Wildlife crime: State tops absconders’ list

As per details, 141 absconders are involved in wildlife crimes like poaching, smuggling and sale of wildlife products.

Published: 15th October 2013 10:59 AM  |   Last Updated: 15th October 2013 10:59 AM   |  A+A-

Even though many in the state believe that Kerala has a healthy number of wildlife population, the fact is that the state tops the list of absconders in wildlife crimes registered.

Officials with Forest Department believe that one of the reasons for the high number is lack of proper investigation when wildlife crime is detected and the absence of enforcement activities by the Wildlife Crime Control Bureau (WCCB).

As per details with the Bureau, 141 absconders are involved in wildlife crimes like poaching, smuggling and sale of wildlife products.

There are 83 cases in Kerala, which is the second highest in the country, preceded only by Karnataka.

According to the officials, the high number is due to better detection by the Forest Department.

But after detection, the department often fails to track down the kingpin.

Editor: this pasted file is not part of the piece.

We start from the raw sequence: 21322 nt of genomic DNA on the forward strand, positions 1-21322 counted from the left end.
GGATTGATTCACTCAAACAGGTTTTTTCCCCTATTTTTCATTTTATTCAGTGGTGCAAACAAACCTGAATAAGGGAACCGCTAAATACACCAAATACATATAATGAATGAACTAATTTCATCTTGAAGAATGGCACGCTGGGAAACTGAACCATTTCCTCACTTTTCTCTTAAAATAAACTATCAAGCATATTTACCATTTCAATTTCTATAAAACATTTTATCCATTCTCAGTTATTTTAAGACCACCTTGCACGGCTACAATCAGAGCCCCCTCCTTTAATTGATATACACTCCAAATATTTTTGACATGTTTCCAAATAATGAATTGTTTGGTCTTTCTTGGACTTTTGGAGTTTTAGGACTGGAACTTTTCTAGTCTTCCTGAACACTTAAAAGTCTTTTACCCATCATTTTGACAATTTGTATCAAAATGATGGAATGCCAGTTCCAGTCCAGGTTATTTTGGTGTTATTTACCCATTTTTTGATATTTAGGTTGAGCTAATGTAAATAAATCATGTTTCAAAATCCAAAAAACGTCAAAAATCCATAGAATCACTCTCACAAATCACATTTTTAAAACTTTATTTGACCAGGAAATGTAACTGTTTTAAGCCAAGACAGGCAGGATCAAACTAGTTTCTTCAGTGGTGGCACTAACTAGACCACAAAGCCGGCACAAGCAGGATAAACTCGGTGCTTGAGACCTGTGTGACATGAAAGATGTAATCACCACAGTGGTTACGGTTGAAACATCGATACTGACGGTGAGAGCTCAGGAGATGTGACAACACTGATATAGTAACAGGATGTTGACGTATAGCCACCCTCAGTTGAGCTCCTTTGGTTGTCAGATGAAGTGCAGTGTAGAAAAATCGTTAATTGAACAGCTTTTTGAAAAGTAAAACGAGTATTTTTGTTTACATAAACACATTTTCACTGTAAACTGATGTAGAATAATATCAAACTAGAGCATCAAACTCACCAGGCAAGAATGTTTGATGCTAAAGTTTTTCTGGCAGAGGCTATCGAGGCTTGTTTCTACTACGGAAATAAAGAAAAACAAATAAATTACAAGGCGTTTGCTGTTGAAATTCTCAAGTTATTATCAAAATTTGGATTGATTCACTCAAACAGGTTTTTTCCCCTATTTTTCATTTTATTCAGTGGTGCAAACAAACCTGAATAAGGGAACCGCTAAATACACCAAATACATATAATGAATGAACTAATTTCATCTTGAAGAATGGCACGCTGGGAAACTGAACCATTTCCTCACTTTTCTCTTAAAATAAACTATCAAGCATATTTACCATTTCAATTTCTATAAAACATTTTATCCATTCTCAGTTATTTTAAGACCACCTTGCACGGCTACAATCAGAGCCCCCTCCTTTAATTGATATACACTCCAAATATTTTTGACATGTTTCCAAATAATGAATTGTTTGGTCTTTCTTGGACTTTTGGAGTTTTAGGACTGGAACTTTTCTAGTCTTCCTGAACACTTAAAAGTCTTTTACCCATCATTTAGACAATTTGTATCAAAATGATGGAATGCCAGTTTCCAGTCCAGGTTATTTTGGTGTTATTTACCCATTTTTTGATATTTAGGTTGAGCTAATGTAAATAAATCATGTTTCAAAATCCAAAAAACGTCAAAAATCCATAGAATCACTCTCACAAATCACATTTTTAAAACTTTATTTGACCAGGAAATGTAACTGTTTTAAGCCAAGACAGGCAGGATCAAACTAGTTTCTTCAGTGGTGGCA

The Ministry of Environment and Forests has started giving training under the CBI to forest officials in wildlife crime investigation, but none from the state has received the training yet.

Forest officials believe that poachers in the state are now targeting marine species.

Pipefish, turtles, sea dragon, sea horses, thorny ray, sharks and saw fish are vulnerable due to their high value in the international market.

But the Forest Department does not have any infrastructure to prevent their poaching.

“Although we catch many people smuggling wildlife products, the masterminds are never unearthed. These people often belong to other states and operate from Kerala. Even the department does not have the infrastructure to carry out any investigation and chase the kingpins,” the Forest officials said.

The WCCB, which had set up a sub-regional office at Kakkanad here for Kerala, Lakshadweep and Andaman and Nicobar Islands five years ago, is yet to get fully operational in the state. The office has just an inspector and a driver.

Senior Forest officials are not even aware of any such an agency operating in the state.

Although the WCCB often make declarations regarding enhancing the activities of the Kerala sub-regional division, nothing has been done so far.

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